Songwriters strive to create lyrics that will have a lasting impact for generations, such as the words to songs like Dolly Parton’s “I Will Always Love You” or Paul Simon’s “Bridge over Troubled Water” for instance. How a melody complements those lyrics has a lot to do with a song’s success, of course. But the true songwriting greats know how to come up with an emotional and universal lyric that can make listeners want to hear a song over and over again.
Then there are writers whose songs become classics in spite of the fact that the words, unless maybe taken a line at a time, sometimes say almost next to nothing. Songs like “Burning Down the House” by the Talking Heads.
“Burning Down the House,” with lyrics by Talking Heads frontman David Byrne, was the best-selling single the band ever had, and was proof that a great lyric is in the ear of the listener. The song purportedly evolved from a jam by the husband-and-wife rhythm section of Tina Weymouth and Chris Frantz, with Byrne coming up with syllables and phrases that fit the rhythm of the song, finally deciding on something resembling verses. A bunch of verses, sung to two different rhythms and two slightly different sets of chord changes.
All wet, hey, you might need a raincoat
Shakedown, dreams walking in broad daylight
Three hundred sixty five degrees
Burning down the house.
Listeners who like their words to convey more easily-understood thoughts might hear this and say, “Uh, what does that mean?” in the same way that one might try to analyze a piece of abstract art by Kandinski or Pollock. But then, maybe that’s the point – to a lot of folks, this type of writing is art. To be fair, there are some lines here that are relevant to everyone, like the opening “Watch out you might get what you’re after.” Byrne wasn’t exactly the first person to give that warning, but it doesn’t turn up in a lot of songs. And he was consistent with the subject of fire throughout, with lines like “fightin’ fire with fire” and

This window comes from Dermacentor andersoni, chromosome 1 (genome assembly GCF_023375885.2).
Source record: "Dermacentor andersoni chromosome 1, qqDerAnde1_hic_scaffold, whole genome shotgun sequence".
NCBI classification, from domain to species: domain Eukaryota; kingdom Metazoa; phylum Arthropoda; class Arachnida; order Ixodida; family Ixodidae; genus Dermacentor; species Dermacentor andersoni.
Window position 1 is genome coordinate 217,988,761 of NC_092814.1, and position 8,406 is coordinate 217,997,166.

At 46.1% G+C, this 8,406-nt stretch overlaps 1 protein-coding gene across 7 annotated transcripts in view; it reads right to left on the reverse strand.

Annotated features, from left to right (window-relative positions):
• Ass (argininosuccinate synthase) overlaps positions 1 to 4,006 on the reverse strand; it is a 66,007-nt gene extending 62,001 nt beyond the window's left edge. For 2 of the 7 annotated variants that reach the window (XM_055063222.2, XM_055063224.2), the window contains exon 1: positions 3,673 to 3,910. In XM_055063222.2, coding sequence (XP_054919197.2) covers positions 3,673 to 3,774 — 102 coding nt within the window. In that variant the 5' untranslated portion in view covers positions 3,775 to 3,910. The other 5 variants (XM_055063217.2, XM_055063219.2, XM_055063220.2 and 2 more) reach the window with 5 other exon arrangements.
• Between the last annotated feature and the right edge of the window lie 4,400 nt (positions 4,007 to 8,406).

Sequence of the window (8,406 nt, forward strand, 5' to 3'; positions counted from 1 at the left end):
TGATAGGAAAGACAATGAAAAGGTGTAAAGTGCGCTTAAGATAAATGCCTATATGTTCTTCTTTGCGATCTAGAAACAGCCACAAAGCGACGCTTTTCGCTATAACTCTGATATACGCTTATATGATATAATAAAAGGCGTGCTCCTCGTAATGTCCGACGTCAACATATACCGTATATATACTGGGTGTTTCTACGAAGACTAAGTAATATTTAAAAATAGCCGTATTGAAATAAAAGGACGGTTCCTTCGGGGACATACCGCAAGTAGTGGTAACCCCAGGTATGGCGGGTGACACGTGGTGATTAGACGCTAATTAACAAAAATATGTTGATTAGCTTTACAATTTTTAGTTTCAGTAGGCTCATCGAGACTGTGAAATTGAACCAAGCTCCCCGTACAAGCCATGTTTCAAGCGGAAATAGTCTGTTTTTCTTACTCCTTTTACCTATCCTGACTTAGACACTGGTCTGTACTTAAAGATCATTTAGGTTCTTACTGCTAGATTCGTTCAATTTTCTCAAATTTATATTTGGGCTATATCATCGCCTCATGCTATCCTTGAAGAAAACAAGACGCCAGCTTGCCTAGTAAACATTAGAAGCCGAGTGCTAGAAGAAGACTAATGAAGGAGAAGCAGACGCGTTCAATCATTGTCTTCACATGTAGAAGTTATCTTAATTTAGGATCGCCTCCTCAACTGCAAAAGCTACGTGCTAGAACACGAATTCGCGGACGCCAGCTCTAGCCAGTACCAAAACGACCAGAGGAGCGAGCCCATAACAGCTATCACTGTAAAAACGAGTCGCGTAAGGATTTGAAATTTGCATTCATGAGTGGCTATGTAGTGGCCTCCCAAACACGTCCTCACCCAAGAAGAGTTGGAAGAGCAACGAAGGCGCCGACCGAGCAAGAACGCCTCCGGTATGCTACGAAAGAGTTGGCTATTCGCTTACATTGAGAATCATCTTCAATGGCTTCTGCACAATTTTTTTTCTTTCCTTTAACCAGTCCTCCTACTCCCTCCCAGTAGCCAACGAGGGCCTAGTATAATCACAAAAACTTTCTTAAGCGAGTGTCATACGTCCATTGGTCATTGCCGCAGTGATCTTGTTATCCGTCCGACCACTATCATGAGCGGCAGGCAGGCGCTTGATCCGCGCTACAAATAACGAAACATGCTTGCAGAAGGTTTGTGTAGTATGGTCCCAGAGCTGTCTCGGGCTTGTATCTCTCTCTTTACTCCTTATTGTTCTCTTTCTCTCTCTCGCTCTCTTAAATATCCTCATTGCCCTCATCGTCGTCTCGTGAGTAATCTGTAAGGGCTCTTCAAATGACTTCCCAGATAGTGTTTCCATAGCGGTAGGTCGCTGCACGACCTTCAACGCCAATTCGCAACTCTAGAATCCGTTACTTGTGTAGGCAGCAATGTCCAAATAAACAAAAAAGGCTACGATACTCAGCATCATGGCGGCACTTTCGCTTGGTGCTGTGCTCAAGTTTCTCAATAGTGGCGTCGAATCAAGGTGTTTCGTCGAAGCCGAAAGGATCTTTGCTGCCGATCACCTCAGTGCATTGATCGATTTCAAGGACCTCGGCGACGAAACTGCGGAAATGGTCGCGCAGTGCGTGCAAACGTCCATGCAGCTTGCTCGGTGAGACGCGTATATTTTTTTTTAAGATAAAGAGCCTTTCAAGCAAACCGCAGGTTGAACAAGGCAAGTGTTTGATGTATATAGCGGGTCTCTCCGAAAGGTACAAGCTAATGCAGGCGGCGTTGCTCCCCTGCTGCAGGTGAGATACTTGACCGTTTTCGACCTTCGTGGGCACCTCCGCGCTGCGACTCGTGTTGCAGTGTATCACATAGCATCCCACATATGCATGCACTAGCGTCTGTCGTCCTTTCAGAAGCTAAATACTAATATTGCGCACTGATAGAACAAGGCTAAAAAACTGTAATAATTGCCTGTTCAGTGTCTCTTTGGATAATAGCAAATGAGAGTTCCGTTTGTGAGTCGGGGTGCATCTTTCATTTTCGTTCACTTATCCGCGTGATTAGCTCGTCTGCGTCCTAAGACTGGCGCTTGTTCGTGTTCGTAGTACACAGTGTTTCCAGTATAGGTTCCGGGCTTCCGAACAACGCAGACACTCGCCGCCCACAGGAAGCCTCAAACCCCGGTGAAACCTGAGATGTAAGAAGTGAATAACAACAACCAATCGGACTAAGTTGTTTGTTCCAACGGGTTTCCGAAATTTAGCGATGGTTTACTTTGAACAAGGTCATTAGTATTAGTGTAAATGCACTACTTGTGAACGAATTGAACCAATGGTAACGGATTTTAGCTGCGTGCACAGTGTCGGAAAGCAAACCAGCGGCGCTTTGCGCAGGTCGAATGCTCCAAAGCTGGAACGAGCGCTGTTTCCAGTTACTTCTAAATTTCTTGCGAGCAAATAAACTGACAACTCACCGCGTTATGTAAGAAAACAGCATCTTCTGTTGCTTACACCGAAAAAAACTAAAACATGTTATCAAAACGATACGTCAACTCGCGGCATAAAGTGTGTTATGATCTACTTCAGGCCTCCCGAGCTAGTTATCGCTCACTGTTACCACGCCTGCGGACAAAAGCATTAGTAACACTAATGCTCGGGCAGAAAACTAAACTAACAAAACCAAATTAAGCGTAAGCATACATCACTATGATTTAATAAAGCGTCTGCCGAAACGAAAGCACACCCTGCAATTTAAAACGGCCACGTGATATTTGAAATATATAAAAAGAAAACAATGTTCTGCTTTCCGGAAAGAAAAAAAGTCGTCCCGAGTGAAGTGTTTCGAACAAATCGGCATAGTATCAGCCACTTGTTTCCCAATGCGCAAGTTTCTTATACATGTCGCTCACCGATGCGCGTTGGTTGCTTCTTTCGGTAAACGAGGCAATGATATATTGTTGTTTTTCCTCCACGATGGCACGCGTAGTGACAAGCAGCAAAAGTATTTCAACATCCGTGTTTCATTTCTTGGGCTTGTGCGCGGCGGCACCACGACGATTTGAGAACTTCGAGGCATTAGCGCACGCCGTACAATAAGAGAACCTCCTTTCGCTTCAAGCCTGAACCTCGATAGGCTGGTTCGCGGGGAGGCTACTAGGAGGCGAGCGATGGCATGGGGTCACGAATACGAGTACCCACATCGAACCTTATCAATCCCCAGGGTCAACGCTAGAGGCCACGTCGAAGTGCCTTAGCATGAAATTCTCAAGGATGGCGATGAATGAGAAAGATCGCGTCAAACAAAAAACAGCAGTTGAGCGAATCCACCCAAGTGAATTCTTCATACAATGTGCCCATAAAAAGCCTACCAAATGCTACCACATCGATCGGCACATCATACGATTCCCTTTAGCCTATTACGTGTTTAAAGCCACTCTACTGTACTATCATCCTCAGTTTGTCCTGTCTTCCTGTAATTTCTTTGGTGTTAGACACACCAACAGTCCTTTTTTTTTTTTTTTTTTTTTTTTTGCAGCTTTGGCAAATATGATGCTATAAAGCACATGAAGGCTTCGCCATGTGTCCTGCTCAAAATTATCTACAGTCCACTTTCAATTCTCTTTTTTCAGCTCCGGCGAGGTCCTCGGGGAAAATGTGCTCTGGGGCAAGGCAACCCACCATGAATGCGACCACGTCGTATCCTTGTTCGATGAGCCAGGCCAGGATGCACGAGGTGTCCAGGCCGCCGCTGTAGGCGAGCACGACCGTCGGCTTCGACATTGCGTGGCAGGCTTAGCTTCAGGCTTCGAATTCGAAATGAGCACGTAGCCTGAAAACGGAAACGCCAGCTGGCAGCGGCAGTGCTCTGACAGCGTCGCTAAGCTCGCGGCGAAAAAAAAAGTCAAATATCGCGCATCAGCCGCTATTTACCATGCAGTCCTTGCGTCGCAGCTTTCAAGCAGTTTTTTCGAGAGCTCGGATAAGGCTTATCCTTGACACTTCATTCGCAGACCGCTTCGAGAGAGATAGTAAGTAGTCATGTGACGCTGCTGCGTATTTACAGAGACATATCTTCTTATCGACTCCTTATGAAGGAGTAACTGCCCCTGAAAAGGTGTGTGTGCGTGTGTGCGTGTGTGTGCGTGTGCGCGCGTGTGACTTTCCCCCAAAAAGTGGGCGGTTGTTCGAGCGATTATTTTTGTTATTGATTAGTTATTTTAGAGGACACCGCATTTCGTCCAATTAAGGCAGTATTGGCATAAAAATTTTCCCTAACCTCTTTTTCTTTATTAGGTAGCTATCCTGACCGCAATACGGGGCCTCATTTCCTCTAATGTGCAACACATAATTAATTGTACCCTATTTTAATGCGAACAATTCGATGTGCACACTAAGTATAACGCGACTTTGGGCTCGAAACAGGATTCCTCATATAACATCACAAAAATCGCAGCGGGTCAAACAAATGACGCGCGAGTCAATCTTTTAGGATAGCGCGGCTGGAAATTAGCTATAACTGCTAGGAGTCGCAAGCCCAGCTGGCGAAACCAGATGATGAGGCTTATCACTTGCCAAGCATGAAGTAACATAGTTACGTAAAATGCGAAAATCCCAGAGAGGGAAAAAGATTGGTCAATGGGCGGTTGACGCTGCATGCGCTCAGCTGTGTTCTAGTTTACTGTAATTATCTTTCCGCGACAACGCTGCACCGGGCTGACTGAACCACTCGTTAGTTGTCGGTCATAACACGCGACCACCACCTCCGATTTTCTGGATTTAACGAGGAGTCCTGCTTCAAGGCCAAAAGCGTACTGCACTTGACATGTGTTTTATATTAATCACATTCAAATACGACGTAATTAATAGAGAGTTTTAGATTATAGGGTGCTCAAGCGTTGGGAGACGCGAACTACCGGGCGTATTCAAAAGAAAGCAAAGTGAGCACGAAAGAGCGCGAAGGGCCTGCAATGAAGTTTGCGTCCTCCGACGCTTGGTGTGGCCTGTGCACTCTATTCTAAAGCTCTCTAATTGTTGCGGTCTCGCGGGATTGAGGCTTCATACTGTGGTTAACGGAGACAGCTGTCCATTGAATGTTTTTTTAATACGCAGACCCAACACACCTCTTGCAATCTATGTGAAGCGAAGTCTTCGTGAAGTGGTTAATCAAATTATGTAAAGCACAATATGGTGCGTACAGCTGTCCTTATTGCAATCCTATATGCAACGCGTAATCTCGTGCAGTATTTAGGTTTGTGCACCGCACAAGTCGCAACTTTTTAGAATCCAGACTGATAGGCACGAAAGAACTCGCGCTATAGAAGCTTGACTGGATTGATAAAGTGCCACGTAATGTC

“gonna burst into flame” that tie into the title.
At the 2010 TED (Technology, Entertainment and Design) conference in Long Beach, California, Byrne told CNN that he doesn’t really know how important lyrics are anyway in the grand scheme of a song. “People ignore them half the time,” he said. “In a certain way, it’s the sound of the words, the inflection and the way the song is sung and the way it fits the melody and the way the syllables are on the tongue … that has as much of the meaning as the actual, literal words.”
“Burning Down the House” has been covered by popular and respected acts like Bonnie Raitt and John Legend. So obviously what some might consider gibberish is also considered a serious piece of music that’s worthy of recognition. It’s a song that’s been around for over 33 years, and shows no signs of going away. And it’s easy to dance to.